Prudhoe Castle dates from the 12th century, originally a stronghold for two leading northern families, the Umfravilles and later the Percy family, Dukes of Northumberland. It has a turbulent history and is famous as the only castle in the north never to have been captured by the Scots, having survived two sieges during the 1170s.
The chapel above the gateway contains England’s earliest example of an oriel window, built around 1300.
This fine Georgian manor house was built within the walls of the castle by the Duke of Northumberland in 1816, during the Napoleonic Wars. Major repairs of the ancient castle, which was in a ruinous state, were also carried out at this time. The manor house now contains exhibits on the 900 year old history of the castle.
Prudhoe has many of the features we associate with a traditional medieval English castle such as a moat, fortified gatehouse, a bridge, surrounding curtain wall, cross-shaped window slits, crenellated walls etc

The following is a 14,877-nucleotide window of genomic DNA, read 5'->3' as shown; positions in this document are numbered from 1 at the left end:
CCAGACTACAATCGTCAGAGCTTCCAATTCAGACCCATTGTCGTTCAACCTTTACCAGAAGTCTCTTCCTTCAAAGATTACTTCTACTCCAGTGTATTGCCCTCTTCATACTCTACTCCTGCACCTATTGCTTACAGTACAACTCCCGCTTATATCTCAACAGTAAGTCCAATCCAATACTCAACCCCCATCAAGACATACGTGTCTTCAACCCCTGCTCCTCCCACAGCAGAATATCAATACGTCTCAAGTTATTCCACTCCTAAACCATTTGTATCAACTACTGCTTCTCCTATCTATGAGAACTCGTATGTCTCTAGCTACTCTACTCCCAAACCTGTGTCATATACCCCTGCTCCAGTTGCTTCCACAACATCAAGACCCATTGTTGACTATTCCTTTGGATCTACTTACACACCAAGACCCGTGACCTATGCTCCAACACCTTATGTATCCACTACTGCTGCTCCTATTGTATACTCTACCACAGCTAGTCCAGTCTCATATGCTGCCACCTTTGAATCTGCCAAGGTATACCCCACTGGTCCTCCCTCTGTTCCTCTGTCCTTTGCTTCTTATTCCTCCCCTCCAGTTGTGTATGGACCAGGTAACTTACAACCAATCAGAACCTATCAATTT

This outer courtyard, or outer bailey, was the site of the kitchen, brewhouse, stores, workshops, latrines and accommodation block.
Prudhoe Castle from the south by Samuel and Nathaniel Buck, 1728.
Painting (print) on display at the castle. Possibly by, or in style of, Thomas Miles Richardson (1784-1848).
The castle is managed by English Heritage and is open to the public. You can find details of opening times and ticket prices on their website. The castle is closed during the winter months (4 November – 31 March).
Location of Prudhoe Castle
If you get in a taxi and ask for the castle and pronounce it as ‘prood-ho’ the driver will know you’re not from the area. The locals pronounce it as ‘prudda’.
The location is shown on this map.